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Carrier v. McLlarky - 141 N.H. 738, 693 A.2d 76 (1997)

Rule:

Whether an agency agreement has been created is a question of fact. An agency relationship is created when a principal gives authority to another to act on his or her behalf, and the agent consents to do so. The granting of authority and consent to act need not be written, but may be implied from the parties' conduct or other evidence of intent.

Facts:

When Bruce M. McLlarky d/b/a Assured Plumbing & Heating installed a replacement water heater in Janet Carrier’s home, he told her that he believed the old water heater was under warranty, and that he would try to obtain a credit against the cost of the new water heater from the manufacturer. When Carrier was not given the desired credit, she filed an action against McLlarky in small claims court, which rendered judgment in her favor.

Issue:

Did the trial court err in rendering judgment in favor of Carrier in her small claims court action to recover the replacement value of a water heater installed by McLlarky?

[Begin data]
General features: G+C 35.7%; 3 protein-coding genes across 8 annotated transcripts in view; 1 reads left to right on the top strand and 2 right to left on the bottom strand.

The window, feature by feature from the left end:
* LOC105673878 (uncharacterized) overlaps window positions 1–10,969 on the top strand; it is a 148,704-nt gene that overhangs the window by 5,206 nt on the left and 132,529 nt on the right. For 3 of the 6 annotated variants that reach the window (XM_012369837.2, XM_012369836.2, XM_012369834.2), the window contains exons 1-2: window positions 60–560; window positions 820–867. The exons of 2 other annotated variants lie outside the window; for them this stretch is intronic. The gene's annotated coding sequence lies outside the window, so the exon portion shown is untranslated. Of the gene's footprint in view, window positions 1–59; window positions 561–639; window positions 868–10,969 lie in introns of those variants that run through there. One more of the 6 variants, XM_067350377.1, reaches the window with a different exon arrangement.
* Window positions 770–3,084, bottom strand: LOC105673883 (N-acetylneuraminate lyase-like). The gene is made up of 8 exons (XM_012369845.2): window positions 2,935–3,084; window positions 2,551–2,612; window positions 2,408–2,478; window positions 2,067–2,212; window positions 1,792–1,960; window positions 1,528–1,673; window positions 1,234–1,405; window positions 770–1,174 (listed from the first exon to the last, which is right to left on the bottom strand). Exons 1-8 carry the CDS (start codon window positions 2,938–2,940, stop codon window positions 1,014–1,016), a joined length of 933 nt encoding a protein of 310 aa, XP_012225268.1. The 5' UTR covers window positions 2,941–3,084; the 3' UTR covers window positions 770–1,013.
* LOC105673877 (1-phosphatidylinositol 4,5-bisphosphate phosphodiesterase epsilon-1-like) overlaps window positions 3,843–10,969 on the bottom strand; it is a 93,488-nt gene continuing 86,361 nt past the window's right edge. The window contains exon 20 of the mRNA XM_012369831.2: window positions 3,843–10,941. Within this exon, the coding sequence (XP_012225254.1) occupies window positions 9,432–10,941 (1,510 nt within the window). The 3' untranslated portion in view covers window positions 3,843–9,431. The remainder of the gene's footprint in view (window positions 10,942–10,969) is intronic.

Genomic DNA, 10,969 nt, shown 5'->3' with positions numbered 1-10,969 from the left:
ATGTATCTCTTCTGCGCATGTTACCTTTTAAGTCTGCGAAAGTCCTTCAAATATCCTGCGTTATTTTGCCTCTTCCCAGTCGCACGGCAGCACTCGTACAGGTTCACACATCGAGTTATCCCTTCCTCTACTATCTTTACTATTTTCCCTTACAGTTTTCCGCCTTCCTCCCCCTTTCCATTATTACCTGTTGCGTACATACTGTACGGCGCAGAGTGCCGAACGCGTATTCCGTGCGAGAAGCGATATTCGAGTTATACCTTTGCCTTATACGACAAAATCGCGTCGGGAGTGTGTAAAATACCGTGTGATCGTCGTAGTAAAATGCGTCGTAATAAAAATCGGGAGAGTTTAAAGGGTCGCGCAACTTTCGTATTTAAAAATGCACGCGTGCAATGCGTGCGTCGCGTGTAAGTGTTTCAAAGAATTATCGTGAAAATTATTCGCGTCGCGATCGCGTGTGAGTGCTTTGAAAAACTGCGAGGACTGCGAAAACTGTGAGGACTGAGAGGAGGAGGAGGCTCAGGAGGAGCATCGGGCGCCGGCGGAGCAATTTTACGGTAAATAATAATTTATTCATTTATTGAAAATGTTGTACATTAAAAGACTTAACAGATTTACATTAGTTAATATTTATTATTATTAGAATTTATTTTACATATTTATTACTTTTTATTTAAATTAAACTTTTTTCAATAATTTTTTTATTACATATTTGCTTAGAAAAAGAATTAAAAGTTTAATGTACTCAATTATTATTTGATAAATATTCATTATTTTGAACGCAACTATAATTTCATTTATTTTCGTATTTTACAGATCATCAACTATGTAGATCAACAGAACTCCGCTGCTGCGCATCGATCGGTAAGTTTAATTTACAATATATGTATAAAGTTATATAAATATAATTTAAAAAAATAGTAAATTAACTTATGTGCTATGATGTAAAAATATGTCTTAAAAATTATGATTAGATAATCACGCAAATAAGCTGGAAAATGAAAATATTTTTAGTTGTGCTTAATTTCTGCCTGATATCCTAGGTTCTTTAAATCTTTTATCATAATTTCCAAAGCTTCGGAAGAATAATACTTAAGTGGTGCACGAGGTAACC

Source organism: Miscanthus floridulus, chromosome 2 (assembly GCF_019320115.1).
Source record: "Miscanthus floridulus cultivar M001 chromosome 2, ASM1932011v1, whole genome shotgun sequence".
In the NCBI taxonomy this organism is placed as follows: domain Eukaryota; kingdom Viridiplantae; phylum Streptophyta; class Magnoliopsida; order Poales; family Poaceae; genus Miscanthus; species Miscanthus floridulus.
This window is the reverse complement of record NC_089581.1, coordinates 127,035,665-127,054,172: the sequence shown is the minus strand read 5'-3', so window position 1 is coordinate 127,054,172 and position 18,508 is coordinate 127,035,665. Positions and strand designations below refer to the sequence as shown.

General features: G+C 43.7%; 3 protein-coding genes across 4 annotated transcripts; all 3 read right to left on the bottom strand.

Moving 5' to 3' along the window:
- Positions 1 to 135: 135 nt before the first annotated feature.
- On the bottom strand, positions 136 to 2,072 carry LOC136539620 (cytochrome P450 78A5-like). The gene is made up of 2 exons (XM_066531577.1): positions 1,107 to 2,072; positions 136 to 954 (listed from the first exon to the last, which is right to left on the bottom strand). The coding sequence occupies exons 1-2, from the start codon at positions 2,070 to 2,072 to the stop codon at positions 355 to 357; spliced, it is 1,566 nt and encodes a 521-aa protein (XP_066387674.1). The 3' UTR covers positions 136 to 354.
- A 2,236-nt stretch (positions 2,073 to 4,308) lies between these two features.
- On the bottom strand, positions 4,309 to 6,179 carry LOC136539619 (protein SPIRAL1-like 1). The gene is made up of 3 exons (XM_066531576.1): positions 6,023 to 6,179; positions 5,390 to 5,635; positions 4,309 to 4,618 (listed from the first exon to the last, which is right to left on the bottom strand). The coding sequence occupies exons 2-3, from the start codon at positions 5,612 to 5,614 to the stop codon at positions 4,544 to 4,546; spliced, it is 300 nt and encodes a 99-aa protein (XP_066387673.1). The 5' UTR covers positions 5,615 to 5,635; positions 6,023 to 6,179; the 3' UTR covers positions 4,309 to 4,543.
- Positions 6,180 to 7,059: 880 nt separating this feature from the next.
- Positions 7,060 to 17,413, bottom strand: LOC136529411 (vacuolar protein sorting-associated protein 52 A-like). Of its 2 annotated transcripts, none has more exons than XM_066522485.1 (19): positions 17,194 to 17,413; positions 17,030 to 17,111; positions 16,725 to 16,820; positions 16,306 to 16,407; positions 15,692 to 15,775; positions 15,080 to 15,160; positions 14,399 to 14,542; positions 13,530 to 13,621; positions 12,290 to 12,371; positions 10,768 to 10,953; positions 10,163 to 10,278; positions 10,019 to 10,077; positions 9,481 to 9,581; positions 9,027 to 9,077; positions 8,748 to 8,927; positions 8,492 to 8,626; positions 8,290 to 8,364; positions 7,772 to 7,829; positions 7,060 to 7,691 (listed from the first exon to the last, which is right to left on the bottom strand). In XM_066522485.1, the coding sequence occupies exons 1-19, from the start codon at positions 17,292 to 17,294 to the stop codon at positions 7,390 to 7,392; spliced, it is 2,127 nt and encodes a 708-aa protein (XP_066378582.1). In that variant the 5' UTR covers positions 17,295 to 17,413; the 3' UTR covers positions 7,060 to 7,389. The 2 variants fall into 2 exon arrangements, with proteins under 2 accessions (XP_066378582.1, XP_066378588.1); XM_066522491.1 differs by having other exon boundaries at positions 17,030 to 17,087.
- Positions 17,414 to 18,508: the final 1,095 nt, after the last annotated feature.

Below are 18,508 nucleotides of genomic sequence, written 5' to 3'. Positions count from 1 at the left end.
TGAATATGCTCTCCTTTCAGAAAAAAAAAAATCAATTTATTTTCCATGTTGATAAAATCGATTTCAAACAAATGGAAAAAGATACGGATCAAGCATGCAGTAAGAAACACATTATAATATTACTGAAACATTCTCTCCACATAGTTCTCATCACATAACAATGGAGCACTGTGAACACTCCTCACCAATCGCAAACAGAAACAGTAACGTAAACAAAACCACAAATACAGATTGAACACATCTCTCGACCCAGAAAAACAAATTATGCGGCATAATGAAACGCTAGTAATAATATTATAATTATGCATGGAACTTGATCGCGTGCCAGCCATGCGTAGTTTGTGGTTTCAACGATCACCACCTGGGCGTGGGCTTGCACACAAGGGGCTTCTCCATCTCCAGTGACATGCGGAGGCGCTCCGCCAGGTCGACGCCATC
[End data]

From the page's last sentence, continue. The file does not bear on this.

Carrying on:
Answer:

Yes

Conclusion:

The court found that the trial court imposed liability under a theory of breach of duty on the part of McLlarky as Carrier’s agent. While the court agreed with the determination that the parties had entered into an agency agreement, it held that the trial court's findings regarding a breach of duty on the part of McLlarky were unreasonable and unsupported by the record. The court found that the McLlarky made a reasonable attempt to obtain a refund for Carrier, and that no more was required of him in his agent capacity. Furthermore, the court found that no evidence in the record established that the heater was in fact covered by a valid warranty or that McLlarky failed to turn over a refund actually received from the manufacturer.

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